Survey - Inhouse Training of Employees

To All:
    Does your shop tend to train existing employees for more complex positions, or just hire more experienced employees?
[ ] Tries to train existing employees.
[ ] Hires more experienced employees.
[ ] Does both.
[ ] Does neither.
Comments - Advantages/Disadvantages of training existing employees?
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BottleBob
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[X] Tries to train existing employees.

I think most of them were trained in the outhouse, not the inhouse.
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Was told that the policy is to hire the talent that we need vs upgrading existing staff.
Advantage, you might get what you want quickly.
Disadvantage, everyone knows they are pigeonholed for life.
Right now though with downsizing to match sales, a lot of people are being stuffed into slots or handed another hat just to keep the operation running.
Wes
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We avoid hiring altogether but when needed we hire non-experience kids off the street and give them some experience--usually lasts 6 months maybe a year then things slow down and so I send them back onto their own merry little paths.
Too small sample being less than a dozen total and the time period almost two decades but...
So far, appx 70 % has ended up continuing on with the trade--with at least a couple of them going on to excell at it--immediately taking employment with multi-national corporations from the gate.
Beats having them become employed as a bus-boy or dishwasher and for less money I suppose.
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You mean employees are actually trainable?
John

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John wrote:

John:
    Sure, just don't hire anyone over 35. Just kidding....... mostly. LOL
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Back in the mid 80's, there was a shop in Odessa that would not hire anybody under 40. Everybody there was nearly as grumpy as me.
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Is Odessa near Bumfuck? ;>)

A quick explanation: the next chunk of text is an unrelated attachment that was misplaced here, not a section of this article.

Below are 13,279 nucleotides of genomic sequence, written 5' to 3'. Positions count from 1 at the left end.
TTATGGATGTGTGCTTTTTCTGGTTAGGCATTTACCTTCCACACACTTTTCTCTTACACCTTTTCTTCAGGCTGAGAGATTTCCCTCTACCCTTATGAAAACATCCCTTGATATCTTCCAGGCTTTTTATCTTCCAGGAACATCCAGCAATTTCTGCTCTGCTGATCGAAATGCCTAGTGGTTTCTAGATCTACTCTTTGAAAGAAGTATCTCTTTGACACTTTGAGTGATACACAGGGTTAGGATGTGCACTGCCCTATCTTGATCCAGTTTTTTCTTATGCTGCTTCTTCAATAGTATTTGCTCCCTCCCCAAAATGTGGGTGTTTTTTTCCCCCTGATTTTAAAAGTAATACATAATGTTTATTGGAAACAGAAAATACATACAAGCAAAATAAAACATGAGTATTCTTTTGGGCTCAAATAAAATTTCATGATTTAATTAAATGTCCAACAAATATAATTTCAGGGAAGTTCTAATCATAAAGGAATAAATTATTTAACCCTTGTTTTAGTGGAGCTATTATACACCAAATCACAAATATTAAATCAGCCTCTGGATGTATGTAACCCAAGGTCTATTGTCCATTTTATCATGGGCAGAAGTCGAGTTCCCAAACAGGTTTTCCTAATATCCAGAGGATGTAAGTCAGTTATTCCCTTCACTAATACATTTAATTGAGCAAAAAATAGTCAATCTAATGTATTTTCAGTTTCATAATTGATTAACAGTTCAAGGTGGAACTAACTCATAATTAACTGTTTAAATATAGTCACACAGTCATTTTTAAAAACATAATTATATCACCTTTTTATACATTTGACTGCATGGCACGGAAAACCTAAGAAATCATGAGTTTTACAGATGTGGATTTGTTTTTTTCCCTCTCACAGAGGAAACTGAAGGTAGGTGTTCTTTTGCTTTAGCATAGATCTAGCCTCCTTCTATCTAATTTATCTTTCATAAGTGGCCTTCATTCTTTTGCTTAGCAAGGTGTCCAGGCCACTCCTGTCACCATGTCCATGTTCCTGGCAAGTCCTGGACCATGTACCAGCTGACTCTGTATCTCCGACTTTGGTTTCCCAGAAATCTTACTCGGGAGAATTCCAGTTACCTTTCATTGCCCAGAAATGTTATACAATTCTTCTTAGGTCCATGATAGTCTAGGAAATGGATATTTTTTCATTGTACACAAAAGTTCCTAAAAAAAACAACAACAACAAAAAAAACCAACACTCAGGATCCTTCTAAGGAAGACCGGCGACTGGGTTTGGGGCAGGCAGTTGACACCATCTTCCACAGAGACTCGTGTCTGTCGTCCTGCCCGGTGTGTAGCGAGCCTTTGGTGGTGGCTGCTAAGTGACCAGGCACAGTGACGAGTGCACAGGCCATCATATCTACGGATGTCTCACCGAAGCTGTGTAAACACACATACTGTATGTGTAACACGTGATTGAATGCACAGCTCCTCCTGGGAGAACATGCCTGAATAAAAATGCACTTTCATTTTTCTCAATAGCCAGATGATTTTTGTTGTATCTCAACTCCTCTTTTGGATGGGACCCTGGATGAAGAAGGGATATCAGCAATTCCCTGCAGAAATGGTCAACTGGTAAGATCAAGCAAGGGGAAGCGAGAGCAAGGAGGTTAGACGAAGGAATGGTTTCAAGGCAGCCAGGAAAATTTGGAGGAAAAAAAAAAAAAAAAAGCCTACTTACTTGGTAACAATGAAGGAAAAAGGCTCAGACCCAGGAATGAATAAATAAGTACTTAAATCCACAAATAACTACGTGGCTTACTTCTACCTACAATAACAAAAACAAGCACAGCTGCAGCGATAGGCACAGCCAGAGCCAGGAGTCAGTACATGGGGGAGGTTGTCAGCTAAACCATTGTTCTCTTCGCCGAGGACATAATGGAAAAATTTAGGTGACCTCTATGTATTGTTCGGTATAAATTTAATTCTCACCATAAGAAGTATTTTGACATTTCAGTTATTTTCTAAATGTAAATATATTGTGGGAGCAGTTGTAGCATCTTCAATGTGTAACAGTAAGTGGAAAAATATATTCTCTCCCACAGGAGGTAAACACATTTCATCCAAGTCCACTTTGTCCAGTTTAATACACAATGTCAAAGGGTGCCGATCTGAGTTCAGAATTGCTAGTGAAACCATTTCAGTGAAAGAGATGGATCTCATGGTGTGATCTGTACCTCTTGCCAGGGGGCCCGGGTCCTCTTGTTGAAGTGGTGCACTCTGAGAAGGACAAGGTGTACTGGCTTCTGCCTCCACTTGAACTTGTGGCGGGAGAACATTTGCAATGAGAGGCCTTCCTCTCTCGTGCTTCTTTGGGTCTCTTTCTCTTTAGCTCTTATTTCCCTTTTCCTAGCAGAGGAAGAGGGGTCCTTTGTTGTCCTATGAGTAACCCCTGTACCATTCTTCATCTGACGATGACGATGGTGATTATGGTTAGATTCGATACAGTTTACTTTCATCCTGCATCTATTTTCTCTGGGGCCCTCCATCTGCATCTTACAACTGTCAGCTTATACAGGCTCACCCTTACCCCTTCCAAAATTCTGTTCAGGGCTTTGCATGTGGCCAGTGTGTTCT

Jon Banquer San Diego, CA http://www.jonbanquer.blogspot.com /
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Just a hop, skip and jump down the road.
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I personally fail to understand how it is bad to train employees to do more. Expanding your value by expanding your skills makes everybody better. I hate dealing with places that can't perform an advertised function because the one key employee isn't available.
Later,
Charlie
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On Tue, 7 Apr 2009 09:51:44 -0700 (PDT), Charlie Gary

----------- Short answer: as soon as the trained employees learn something they want more money. If your operations are built around organic robots or trained monkeys this is an unnecessary expense.
It is clear that from your question you are still using the old business model that posits if you want more pie, then bake a bigger pie.
The current model is that if you want more pie, take what someone else has and you can have more, even as the pie gets smaller (and it tastes twice as good knowing you screwed somebody out of their share).
Smart people ask too many questions.
Unka' George [George McDuffee] ------------------------------------------- He that will not apply new remedies, must expect new evils: for Time is the greatest innovator: and if Time, of course, alter things to the worse, and wisdom and counsel shall not alter them to the better, what shall be the end?
Francis Bacon (1561-1626), English philosopher, essayist, statesman. Essays, "Of Innovations" (1597-1625).
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I provide free training on weekends at our shop for a very few select group of idiots in the LA area who think purchasing cheap Chinese Kurt vise knock-offs at auctions makes sense.
I do it out of the kindness of my heart as an act of community service.
Jon Banquer San Diego, CA http://www.jonbanquer.blogspot.com /
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On Wed, 8 Apr 2009 23:55:27 -0700 (PDT), jon_banquer
You training them on how to ignore for more than a year the oil gage on your automatic oiler, you know, the one that you say always reads Zero?
Do You train them to run VMC's and ignore tools that always bang out of the spindle and randomly shoot through the carrousel and into the work area like yours?
You train them on how to operate machinery by ignoring daily operator checks like you do?
-- Tom http://tinyurl.com/5okkgz
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I provide free training on weekends at our shop for a very few select group of idiots in the LA area who think purchasing cheap Chinese Kurt vise knock-offs at auctions makes sense.
I do it out of the kindness of my heart as an act of community service.
Jon Banquer San Diego, CA http://www.jonbanquer.blogspot.com /
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